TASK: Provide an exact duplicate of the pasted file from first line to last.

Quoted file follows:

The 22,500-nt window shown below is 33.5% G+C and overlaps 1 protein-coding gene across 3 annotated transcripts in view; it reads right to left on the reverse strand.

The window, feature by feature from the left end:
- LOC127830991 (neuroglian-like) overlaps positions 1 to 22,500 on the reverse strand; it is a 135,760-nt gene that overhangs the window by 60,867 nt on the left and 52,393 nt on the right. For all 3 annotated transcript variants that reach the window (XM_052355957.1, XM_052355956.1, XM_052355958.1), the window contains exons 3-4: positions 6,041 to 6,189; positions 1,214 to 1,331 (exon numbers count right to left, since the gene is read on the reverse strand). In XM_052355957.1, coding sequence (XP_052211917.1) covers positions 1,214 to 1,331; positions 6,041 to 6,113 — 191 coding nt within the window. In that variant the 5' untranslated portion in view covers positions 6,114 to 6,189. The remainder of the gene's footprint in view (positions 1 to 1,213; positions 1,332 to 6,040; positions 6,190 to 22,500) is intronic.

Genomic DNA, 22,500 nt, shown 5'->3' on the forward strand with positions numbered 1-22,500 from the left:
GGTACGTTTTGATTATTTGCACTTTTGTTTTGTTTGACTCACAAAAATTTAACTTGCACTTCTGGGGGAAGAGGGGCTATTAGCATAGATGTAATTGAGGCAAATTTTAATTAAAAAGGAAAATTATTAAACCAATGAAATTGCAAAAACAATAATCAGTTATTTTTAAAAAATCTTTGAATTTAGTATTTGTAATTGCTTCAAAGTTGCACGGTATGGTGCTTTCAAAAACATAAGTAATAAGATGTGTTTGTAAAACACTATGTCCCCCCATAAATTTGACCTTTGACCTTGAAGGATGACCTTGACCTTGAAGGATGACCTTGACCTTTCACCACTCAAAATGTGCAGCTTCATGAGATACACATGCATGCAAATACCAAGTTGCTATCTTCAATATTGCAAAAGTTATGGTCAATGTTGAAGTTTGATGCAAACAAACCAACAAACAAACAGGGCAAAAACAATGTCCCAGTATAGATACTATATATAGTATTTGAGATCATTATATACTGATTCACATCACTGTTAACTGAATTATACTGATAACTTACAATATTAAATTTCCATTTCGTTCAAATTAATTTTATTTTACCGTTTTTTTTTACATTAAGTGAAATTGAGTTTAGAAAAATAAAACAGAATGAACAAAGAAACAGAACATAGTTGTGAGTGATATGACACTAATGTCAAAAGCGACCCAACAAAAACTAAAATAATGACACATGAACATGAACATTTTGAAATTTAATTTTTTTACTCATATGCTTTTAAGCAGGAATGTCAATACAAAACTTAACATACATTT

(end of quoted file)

The 22,500-nt window shown below is 33.5% G+C and overlaps 1 protein-coding gene across 3 annotated transcripts in view; it reads right to left on the reverse strand.

The window, feature by feature from the left end:
- LOC127830991 (neuroglian-like) overlaps positions 1 to 22,500 on the reverse strand; it is a 135,760-nt gene that overhangs the window by 60,867 nt on the left and 52,393 nt on the right. For all 3 annotated transcript variants that reach the window (XM_052355957.1, XM_052355956.1, XM_052355958.1), the window contains exons 3-4: positions 6,041 to 6,189; positions 1,214 to 1,331 (exon numbers count right to left, since the gene is read on the reverse strand). In XM_052355957.1, coding sequence (XP_052211917.1) covers positions 1,214 to 1,331; positions 6,041 to 6,113 — 191 coding nt within the window. In that variant the 5' untranslated portion in view covers positions 6,114 to 6,189. The remainder of the gene's footprint in view (positions 1 to 1,213; positions 1,332 to 6,040; positions 6,190 to 22,500) is intronic.

Genomic DNA, 22,500 nt, shown 5'->3' on the forward strand with positions numbered 1-22,500 from the left:
GGTACGTTTTGATTATTTGCACTTTTGTTTTGTTTGACTCACAAAAATTTAACTTGCACTTCTGGGGGAAGAGGGGCTATTAGCATAGATGTAATTGAGGCAAATTTTAATTAAAAAGGAAAATTATTAAACCAATGAAATTGCAAAAACAATAATCAGTTATTTTTAAAAAATCTTTGAATTTAGTATTTGTAATTGCTTCAAAGTTGCACGGTATGGTGCTTTCAAAAACATAAGTAATAAGATGTGTTTGTAAAACACTATGTCCCCCCATAAATTTGACCTTTGACCTTGAAGGATGACCTTGACCTTGAAGGATGACCTTGACCTTTCACCACTCAAAATGTGCAGCTTCATGAGATACACATGCATGCAAATACCAAGTTGCTATCTTCAATATTGCAAAAGTTATGGTCAATGTTGAAGTTTGATGCAAACAAACCAACAAACAAACAGGGCAAAAACAATGTCCCAGTATAGATACTATATATAGTATTTGAGATCATTATATACTGATTCACATCACTGTTAACTGAATTATACTGATAACTTACAATATTAAATTTCCATTTCGTTCAAATTAATTTTATTTTACCGTTTTTTTTTACATTAAGTGAAATTGAGTTTAGAAAAATAAAACAGAATGAACAAAGAAACAGAACATAGTTGTGAGTGATATGACACTAATGTCAAAAGCGACCCAACAAAAACTAAAATAATGACACATGAACATGAACATTTTGAAATTTAATTTTTTTACTCATATGCTTTTAAGCAGGAATGTCAATACAAAACTTAACATACATTT